Chronic Lymphocytic Thyroiditis and Receiving Social Security Disability
Your thyroid is a small, butterfly-shaped gland that is situated at the base of your neck. It sits just under your Adam's apple. Your thyroid gland makes hormones that have an enormous impact on your health. These hormones affect all of the various aspects of your metabolism. These hormones that are made by your thyroid gland affect things that range all the way from the rate at which your heart beats to how rapidly you burn calories.
Chronic lymphatic thyroiditis is a condition that affects your thyroid gland. It is evidenced by your thyroid gland being attacked by your autoimmune system for reasons that are not known. Chronic lymphatic thyroiditis is also marked by the failure of your thyroid gland to make enough hormones and inflammation of your thyroid gland.
Because of this, chronic lymphatic thyroiditis is considered to be an autoimmune disease. Autoimmune diseases are those in which for some unknown reason your autoimmune system mistakenly attacks your own body tissues. In this instance, your thyroid gland is mistakenly attacked by your autoimmune system. In fact, chronic lymphatic thyroiditis was the first disease to be classified as an autoimmune disease.
Chronic lymphatic thyroiditis is the number one cause of hypothyroidism in the United States. Hypothyroidism is characterized by your thyroid gland not producing enough hormones. It is also known as an underactive thyroid disease.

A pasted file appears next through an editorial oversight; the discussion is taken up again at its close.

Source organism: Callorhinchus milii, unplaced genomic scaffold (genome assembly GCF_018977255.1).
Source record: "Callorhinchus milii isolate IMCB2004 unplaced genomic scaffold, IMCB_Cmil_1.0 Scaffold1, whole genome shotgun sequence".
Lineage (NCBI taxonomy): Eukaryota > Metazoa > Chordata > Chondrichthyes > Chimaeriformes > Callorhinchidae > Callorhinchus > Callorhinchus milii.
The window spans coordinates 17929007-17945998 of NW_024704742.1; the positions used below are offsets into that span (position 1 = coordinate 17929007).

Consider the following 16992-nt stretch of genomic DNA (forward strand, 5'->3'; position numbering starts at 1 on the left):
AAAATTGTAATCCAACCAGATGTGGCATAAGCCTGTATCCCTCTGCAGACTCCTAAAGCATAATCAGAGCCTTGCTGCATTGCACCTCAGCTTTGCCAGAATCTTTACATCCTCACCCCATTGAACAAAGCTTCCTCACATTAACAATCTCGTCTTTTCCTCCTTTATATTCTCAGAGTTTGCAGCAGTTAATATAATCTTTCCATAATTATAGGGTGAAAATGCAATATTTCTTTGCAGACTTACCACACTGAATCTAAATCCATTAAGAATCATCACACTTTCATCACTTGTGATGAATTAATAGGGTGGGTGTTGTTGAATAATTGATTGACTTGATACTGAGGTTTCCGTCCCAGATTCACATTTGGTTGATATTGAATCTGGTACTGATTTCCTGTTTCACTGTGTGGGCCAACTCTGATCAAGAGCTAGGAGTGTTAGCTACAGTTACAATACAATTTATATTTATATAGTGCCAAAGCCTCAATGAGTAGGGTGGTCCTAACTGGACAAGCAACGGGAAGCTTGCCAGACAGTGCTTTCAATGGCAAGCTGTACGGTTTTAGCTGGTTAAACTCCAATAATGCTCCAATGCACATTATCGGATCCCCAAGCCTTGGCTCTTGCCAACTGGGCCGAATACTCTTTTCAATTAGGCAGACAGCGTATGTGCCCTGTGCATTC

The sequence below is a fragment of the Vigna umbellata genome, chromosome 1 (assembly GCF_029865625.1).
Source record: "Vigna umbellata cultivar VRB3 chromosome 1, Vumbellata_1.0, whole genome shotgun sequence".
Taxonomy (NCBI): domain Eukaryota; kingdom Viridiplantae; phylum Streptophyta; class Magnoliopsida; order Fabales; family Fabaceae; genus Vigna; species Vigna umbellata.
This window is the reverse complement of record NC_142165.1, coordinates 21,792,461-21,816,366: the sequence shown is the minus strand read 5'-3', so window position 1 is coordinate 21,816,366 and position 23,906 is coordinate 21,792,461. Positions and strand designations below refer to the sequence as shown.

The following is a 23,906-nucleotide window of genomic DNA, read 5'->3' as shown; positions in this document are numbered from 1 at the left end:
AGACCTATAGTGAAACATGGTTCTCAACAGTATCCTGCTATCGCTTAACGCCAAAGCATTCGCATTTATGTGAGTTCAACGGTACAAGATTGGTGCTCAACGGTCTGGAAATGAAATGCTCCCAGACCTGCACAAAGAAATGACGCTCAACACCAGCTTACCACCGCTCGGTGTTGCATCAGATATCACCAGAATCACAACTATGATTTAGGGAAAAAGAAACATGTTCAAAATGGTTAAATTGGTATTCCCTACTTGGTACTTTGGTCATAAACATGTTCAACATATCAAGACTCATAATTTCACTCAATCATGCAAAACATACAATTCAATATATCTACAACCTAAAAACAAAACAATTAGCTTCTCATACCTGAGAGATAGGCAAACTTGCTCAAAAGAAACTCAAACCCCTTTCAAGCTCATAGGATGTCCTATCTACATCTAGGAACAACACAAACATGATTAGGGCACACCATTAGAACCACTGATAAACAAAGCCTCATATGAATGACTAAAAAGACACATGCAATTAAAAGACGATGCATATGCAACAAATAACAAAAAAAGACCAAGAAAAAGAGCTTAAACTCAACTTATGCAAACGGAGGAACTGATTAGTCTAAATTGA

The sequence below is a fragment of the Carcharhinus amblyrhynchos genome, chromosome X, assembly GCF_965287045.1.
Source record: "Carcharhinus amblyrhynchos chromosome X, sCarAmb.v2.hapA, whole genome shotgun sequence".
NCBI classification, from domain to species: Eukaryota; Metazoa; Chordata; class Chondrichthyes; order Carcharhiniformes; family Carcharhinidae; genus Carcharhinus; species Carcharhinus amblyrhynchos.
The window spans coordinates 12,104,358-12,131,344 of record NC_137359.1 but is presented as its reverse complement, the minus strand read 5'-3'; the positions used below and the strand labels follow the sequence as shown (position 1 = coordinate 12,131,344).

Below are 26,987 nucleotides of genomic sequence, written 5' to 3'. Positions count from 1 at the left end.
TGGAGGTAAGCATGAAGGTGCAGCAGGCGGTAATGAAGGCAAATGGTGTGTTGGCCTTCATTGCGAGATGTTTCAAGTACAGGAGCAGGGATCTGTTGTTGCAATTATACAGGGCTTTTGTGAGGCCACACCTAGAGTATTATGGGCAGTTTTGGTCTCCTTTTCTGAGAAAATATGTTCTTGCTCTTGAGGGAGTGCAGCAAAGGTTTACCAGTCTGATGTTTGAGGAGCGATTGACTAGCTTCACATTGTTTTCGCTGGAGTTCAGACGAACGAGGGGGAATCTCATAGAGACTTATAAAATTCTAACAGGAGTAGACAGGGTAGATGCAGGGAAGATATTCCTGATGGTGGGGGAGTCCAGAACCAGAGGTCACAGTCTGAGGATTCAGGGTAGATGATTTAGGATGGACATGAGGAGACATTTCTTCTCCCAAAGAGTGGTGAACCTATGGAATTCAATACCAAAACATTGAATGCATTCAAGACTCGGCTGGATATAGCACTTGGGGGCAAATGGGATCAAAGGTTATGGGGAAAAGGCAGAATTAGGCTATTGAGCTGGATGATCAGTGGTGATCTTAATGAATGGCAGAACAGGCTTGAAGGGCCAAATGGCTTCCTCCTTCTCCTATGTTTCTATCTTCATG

Chronic lymphatic thyroiditis can occur in anyone at any age. However, it is found most frequently in middle-aged women.
Some researchers think that a virus, genetic defect or bacterium may trigger this mistaken autoimmune system response. It is also believed that a combination of things like heredity, age and sex may also play a part in causing this condition.
Chronic lymphatic thyroiditis may not cause any signs and symptoms. If you do experience signs and symptoms, they may include:
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- A hoarse voice
- Hair loss
- An elevated cholesterol level
- Fatigue and sluggishness
- Stiffness in your joints
- A small or shrunken thyroid gland
- An intolerance to cold
- Dry skin
- Problems with concentrating or thinking
- The presence of an enlarged neck or a goiter
- Irregular and heavy menstrual periods for women
- Muscle weakness that is most prominent in your lower extremities
- Facial swelling
- Mild or unintentional weight gain.